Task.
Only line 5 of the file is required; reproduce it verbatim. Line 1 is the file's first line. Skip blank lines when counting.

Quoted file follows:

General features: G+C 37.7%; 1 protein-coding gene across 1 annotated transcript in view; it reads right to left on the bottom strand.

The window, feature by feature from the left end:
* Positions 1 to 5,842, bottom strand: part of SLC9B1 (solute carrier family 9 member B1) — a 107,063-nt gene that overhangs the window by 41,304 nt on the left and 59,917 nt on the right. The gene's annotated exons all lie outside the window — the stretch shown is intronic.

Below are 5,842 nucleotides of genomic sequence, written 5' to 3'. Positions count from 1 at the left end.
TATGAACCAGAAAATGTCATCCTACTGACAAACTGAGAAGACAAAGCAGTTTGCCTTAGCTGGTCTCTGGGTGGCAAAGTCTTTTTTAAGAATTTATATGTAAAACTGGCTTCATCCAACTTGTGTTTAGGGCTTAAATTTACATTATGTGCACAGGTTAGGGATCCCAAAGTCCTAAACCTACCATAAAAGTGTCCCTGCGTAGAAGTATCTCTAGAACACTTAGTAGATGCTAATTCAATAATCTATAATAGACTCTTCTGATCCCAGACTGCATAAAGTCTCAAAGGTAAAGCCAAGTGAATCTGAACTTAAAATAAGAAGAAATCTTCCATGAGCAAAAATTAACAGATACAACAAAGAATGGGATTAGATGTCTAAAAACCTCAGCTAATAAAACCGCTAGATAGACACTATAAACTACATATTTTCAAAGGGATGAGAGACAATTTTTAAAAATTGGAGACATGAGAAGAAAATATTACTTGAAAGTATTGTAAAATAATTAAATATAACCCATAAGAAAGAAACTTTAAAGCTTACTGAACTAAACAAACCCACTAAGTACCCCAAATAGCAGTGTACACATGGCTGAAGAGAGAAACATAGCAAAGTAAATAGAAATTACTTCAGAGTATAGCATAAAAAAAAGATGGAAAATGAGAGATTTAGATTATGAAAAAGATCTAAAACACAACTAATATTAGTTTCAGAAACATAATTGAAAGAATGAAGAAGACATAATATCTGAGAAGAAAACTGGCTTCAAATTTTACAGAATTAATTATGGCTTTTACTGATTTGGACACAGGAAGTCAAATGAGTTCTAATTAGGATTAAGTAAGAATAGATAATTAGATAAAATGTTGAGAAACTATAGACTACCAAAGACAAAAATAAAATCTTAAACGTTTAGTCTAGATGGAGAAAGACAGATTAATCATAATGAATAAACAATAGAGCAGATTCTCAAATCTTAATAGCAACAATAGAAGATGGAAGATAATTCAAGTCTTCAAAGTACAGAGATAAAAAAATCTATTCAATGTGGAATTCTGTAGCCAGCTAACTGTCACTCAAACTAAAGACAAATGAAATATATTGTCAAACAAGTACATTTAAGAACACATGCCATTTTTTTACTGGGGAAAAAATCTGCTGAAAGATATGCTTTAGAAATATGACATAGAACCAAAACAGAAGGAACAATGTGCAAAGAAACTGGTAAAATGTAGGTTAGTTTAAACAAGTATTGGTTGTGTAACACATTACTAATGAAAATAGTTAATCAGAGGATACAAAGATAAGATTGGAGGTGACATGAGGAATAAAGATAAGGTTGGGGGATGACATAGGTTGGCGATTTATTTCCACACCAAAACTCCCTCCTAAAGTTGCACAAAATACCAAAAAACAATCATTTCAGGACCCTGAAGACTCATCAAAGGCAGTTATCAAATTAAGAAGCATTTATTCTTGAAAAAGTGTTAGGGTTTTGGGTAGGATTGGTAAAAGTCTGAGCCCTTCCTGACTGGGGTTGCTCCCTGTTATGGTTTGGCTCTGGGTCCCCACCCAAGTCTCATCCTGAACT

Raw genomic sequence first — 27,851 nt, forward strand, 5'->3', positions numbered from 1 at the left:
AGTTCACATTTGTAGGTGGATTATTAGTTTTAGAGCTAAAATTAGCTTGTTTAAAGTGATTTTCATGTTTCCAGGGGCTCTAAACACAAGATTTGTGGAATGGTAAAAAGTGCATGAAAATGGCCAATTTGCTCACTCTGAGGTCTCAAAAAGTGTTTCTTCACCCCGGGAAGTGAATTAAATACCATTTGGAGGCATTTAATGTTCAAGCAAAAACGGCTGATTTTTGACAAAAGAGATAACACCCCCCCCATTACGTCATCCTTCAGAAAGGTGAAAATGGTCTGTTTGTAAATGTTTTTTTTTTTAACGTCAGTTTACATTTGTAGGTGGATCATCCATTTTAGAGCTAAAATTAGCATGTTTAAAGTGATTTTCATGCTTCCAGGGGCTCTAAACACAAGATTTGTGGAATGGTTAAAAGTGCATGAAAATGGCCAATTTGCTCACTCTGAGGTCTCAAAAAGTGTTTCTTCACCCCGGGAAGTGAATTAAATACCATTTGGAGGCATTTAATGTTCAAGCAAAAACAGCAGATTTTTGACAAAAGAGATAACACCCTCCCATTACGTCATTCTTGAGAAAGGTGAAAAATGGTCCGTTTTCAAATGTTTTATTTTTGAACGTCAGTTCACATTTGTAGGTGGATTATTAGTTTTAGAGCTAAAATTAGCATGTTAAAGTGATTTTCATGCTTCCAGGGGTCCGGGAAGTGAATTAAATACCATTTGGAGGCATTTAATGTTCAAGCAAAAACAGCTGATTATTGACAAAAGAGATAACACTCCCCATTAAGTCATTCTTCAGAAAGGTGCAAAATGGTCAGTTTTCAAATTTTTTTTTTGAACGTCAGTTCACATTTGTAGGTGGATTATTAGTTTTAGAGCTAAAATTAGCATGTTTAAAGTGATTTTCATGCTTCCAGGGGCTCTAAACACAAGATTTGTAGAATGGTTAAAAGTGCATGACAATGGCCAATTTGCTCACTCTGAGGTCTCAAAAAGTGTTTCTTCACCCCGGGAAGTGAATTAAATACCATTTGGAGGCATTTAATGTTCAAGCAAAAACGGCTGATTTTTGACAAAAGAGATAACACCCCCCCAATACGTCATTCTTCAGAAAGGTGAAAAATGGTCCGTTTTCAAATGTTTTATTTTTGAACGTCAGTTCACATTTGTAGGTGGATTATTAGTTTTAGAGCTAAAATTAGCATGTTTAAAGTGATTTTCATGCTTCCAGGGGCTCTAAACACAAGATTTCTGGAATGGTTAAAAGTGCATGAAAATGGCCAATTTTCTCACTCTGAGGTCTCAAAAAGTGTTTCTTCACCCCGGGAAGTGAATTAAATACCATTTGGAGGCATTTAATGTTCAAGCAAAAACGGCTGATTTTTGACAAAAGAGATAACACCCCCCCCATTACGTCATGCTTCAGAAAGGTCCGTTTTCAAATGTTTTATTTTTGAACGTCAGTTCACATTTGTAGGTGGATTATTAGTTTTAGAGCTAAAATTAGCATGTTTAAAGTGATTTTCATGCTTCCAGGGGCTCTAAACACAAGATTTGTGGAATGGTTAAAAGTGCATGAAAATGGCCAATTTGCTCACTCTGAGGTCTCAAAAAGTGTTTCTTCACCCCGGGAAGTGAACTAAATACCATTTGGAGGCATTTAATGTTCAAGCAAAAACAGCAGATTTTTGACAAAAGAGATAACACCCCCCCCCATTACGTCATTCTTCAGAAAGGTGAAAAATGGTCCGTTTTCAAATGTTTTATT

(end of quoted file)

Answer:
TATGAACCAGAAAATGTCATCCTACTGACAAACTGAGAAGACAAAGCAGTTTGCCTTAGCTGGTCTCTGGGTGGCAAAGTCTTTTTTAAGAATTTATATGTAAAACTGGCTTCATCCAACTTGTGTTTAGGGCTTAAATTTACATTATGTGCACAGGTTAGGGATCCCAAAGTCCTAAACCTACCATAAAAGTGTCCCTGCGTAGAAGTATCTCTAGAACACTTAGTAGATGCTAATTCAATAATCTATAATAGACTCTTCTGATCCCAGACTGCATAAAGTCTCAAAGGTAAAGCCAAGTGAATCTGAACTTAAAATAAGAAGAAATCTTCCATGAGCAAAAATTAACAGATACAACAAAGAATGGGATTAGATGTCTAAAAACCTCAGCTAATAAAACCGCTAGATAGACACTATAAACTACATATTTTCAAAGGGATGAGAGACAATTTTTAAAAATTGGAGACATGAGAAGAAAATATTACTTGAAAGTATTGTAAAATAATTAAATATAACCCATAAGAAAGAAACTTTAAAGCTTACTGAACTAAACAAACCCACTAAGTACCCCAAATAGCAGTGTACACATGGCTGAAGAGAGAAACATAGCAAAGTAAATAGAAATTACTTCAGAGTATAGCATAAAAAAAAGATGGAAAATGAGAGATTTAGATTATGAAAAAGATCTAAAACACAACTAATATTAGTTTCAGAAACATAATTGAAAGAATGAAGAAGACATAATATCTGAGAAGAAAACTGGCTTCAAATTTTACAGAATTAATTATGGCTTTTACTGATTTGGACACAGGAAGTCAAATGAGTTCTAATTAGGATTAAGTAAGAATAGATAATTAGATAAAATGTTGAGAAACTATAGACTACCAAAGACAAAAATAAAATCTTAAACGTTTAGTCTAGATGGAGAAAGACAGATTAATCATAATGAATAAACAATAGAGCAGATTCTCAAATCTTAATAGCAACAATAGAAGATGGAAGATAATTCAAGTCTTCAAAGTACAGAGATAAAAAAATCTATTCAATGTGGAATTCTGTAGCCAGCTAACTGTCACTCAAACTAAAGACAAATGAAATATATTGTCAAACAAGTACATTTAAGAACACATGCCATTTTTTTACTGGGGAAAAAATCTGCTGAAAGATATGCTTTAGAAATATGACATAGAACCAAAACAGAAGGAACAATGTGCAAAGAAACTGGTAAAATGTAGGTTAGTTTAAACAAGTATTGGTTGTGTAACACATTACTAATGAAAATAGTTAATCAGAGGATACAAAGATAAGATTGGAGGTGACATGAGGAATAAAGATAAGGTTGGGGGATGACATAGGTTGGCGATTTATTTCCACACCAAAACTCCCTCCTAAAGTTGCACAAAATACCAAAAAACAATCATTTCAGGACCCTGAAGACTCATCAAAGGCAGTTATCAAATTAAGAAGCATTTATTCTTGAAAAAGTGTTAGGGTTTTGGGTAGGATTGGTAAAAGTCTGAGCCCTTCCTGACTGGGGTTGCTCCCTGTTATGGTTTGGCTCTGGGTCCCCACCCAAGTCTCATCCTGAACT